We’re creating an entire cyberpunk city from voxels, cube by cube built in a software called MagicaVoxel and then Unity to bring all the pieces together. We want to display hundreds of civilian characters and vehices on the screen at the same time to make the game as immersive as possible.
At the moment we are building more assets to be able to record a trailer and finally announce the game. Until then enjoy these little snippets.
“My name is Alex Mercer…I’m the reason for all of this. They call me a killer, a monster, a terrorist..I’m all of these things..”
Haven’t sketched in a while, so decided to sketch one of my favorite characters of the past :)
Plymouth Voyager III Concept, 1989. A prototype for two vehicles in one designed by Tom Gale (who also styled the Dodge Viper and Plymouth Prowler). When the rear module is attached the six-wheel MPV could carry 8 people. Both ends were powered, with a 1.6L propane-fuelled four cylinder engine in front and at the rear a 2.2L petrol 4. With both are electronically linked it had the equivalent of a 3.8L eight cylinder, four-wheel-drive power train. When the extra seats aren’t needed the 3-seat front can be driven independently by lowering the centre axle. When I first posted about this concept I incorrectly branded it as a Chrysler, it was badged as a Plymouth though it also appeared as a Chrysler at some motor shows
Photograph of KV-5 prototype “Победа” shortly before it tipped over and exploded during pre-production trials, 1943. After the German seizure of Leningrad and subsequent two-pronged advance toward Moscow, Soviet industry went into overdrive, creating increasingly bizarre stopgaps as supplies of raw materials began to dry up.
The KV-5 was one of these. Intended to be a mobile artillery battery, it instead proved to be a massive failure. The first prototype, shown here, fell over during maneuver testing. Poor design of the ammunition storage racks caused the vehicle to explode, killing the crew as well as the photographer.
The second KV-5, “Родина” survived maneuver testing, but the recoil of the upper main guns broke the turret in half during weapons testing. By that time, 50 KV-5s had already been produced. Most saw success, laid on their sides, as roadblocks during the 1945 Battle of Moscow.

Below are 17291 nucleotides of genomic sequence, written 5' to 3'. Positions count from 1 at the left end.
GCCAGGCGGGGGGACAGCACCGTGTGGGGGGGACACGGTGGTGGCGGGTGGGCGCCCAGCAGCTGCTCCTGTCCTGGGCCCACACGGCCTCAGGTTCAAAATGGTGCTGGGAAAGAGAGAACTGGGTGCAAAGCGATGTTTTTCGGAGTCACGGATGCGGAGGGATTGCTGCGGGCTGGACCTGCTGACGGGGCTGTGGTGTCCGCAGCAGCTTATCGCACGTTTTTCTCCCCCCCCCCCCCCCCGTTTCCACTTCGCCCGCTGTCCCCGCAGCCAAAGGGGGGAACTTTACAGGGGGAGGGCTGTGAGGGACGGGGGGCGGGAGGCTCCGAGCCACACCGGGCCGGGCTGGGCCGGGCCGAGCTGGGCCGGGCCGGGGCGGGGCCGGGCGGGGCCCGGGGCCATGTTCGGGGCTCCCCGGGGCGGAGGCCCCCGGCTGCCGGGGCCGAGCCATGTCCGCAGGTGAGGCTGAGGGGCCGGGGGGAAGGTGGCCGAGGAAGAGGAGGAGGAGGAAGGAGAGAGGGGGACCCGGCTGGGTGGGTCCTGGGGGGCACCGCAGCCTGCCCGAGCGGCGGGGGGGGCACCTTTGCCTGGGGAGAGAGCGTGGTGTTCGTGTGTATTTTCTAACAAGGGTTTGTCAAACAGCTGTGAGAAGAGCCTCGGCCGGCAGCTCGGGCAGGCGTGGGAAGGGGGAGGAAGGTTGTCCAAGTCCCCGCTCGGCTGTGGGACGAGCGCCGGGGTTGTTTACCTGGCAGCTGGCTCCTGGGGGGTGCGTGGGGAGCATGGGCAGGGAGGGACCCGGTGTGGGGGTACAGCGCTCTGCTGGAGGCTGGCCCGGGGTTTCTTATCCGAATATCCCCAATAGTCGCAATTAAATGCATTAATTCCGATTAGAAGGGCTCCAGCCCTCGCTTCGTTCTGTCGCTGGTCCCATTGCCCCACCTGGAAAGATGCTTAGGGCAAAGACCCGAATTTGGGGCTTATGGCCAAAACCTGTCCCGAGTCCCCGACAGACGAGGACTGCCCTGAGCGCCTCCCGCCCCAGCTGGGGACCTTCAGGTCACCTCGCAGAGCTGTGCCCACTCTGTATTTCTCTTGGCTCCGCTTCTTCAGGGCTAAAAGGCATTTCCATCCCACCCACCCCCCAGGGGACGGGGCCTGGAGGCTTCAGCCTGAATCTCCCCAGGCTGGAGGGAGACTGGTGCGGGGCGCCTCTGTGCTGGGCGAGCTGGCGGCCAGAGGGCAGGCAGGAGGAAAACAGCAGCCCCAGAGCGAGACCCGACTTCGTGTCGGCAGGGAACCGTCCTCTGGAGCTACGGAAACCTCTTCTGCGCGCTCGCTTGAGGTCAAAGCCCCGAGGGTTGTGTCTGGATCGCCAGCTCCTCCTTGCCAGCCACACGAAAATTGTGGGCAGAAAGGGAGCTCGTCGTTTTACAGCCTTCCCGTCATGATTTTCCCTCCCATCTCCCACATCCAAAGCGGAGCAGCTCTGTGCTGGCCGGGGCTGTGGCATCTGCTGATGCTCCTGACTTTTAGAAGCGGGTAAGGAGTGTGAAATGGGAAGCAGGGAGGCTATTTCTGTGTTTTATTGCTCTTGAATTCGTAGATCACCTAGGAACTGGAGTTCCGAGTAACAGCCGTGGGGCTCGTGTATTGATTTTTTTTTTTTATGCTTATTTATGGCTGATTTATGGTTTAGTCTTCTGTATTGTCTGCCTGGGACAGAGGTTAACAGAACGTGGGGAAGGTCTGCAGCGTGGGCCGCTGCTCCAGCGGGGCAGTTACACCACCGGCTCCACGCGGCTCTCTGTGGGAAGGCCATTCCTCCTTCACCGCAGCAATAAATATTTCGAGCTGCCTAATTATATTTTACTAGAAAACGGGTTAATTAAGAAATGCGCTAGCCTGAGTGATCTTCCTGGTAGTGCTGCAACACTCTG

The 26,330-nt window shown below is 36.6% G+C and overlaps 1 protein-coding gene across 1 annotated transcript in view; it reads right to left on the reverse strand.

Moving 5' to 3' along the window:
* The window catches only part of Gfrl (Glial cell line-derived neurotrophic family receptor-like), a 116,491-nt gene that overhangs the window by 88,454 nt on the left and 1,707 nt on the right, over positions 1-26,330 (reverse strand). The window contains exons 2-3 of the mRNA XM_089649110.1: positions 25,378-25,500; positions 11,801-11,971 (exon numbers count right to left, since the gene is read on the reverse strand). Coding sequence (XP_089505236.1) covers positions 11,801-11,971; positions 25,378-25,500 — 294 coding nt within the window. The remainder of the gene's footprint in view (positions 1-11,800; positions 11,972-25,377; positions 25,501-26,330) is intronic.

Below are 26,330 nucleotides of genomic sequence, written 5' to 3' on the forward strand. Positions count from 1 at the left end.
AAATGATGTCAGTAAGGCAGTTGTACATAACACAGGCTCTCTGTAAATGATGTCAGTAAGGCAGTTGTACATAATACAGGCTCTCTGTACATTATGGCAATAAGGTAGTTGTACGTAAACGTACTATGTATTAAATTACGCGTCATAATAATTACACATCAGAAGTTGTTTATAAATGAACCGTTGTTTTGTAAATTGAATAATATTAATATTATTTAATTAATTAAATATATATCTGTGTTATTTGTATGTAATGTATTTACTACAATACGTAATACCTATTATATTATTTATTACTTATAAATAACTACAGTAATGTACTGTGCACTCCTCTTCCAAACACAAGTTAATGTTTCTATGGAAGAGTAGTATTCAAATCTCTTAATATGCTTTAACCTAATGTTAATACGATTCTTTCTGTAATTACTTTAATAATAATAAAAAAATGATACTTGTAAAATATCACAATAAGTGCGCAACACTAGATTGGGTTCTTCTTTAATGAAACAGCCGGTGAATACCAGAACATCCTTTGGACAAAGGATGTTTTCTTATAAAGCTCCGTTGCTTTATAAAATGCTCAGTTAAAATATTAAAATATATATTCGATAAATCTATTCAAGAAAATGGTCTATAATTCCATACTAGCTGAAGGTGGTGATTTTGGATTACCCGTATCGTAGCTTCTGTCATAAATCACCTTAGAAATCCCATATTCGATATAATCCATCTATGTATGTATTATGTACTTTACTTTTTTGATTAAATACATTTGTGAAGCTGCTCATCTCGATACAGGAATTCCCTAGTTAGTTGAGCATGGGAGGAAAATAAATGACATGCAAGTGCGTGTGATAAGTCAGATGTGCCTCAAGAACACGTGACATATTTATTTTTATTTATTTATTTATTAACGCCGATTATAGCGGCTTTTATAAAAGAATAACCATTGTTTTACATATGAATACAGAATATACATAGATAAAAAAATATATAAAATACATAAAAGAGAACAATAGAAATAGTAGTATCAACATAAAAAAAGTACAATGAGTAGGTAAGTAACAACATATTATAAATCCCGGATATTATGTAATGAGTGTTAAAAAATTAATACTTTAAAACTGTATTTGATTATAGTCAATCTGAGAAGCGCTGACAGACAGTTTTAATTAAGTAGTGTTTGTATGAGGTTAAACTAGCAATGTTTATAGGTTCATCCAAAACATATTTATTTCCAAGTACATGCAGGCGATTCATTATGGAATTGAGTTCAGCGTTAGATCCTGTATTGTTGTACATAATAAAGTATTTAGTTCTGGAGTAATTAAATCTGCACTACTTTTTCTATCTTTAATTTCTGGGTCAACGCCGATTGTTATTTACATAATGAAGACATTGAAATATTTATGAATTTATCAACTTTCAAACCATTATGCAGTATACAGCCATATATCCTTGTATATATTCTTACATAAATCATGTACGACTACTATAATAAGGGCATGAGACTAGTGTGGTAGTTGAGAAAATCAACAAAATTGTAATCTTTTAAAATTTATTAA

Let us celebrate the beauty of video games. They’ve helped us so much in so many ways, from shaping our childhood into an adventurous one, to helping us discover and form friendships, and even to cheering us up and giving us strength during our darkest and saddest moments. Now, let’s play all the games!!! 😆😍💕 #VideoGamesDay
Toyota SV-2, 1981. Displayed at the 24th Tokyo Motor Show (see poster above) where Toyota’s theme was "Toyota Opens the New Age". The “Sporty Vehicle” concept was developed from the Celica Double X 2800GT (known outside Japan as the Celica Supra). It had a removable glass roof panel that turned the coupé into an open-roofed targa.
From the press release: The SV-2 embodies a brilliant combination of a beautiful exterior with excellent aerodynamic features and top-flight comfort. Developed with the Celica Double X 2800GT as base, the SV-2 was designed for true aerodynamic perfection, with large air-cut flaps reaching from the front around to the sides, a three-dimensional curved glass hatch in the rear, aero-wheel covers, urethane covers on the lower portion of the body and other sophisticated equipment. The SV-2’s elegant appearance is further accented by a fully detachable glass sunroof, bronze-tinted windows and handsome decorative additions. The interior design makes lavish use of suede to provide a truly luxurious feeling, and is outfitted with a superb audio system featuring an array of speakers―including sunvisor speakers equipped with eight thin-surface type super tweeters―designed to make driving a real pleasure